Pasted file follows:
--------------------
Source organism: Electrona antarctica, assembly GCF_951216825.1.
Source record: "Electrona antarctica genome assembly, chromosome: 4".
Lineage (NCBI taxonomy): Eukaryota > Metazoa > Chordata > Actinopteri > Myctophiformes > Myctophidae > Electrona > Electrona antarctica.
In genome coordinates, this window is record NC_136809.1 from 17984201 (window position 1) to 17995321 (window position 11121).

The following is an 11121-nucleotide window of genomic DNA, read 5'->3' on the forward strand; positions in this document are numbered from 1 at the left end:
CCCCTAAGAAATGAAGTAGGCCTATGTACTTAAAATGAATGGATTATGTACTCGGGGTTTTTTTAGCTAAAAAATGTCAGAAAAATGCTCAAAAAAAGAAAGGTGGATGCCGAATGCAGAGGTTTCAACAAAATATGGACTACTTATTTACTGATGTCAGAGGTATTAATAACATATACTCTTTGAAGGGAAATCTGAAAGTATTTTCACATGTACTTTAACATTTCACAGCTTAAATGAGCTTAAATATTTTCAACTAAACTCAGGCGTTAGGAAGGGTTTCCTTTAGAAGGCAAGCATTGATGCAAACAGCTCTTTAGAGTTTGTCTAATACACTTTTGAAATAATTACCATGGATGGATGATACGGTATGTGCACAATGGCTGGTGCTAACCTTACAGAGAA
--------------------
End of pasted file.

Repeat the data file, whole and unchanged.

Source organism: Electrona antarctica, assembly GCF_951216825.1.
Source record: "Electrona antarctica genome assembly, chromosome: 4".
Lineage (NCBI taxonomy): Eukaryota > Metazoa > Chordata > Actinopteri > Myctophiformes > Myctophidae > Electrona > Electrona antarctica.
In genome coordinates, this window is record NC_136809.1 from 17984201 (window position 1) to 17995321 (window position 11121).

The following is an 11121-nucleotide window of genomic DNA, read 5'->3' on the forward strand; positions in this document are numbered from 1 at the left end:
CCCCTAAGAAATGAAGTAGGCCTATGTACTTAAAATGAATGGATTATGTACTCGGGGTTTTTTTAGCTAAAAAATGTCAGAAAAATGCTCAAAAAAAGAAAGGTGGATGCCGAATGCAGAGGTTTCAACAAAATATGGACTACTTATTTACTGATGTCAGAGGTATTAATAACATATACTCTTTGAAGGGAAATCTGAAAGTATTTTCACATGTACTTTAACATTTCACAGCTTAAATGAGCTTAAATATTTTCAACTAAACTCAGGCGTTAGGAAGGGTTTCCTTTAGAAGGCAAGCATTGATGCAAACAGCTCTTTAGAGTTTGTCTAATACACTTTTGAAATAATTACCATGGATGGATGATACGGTATGTGCACAATGGCTGGTGCTAACCTTACAGAGAA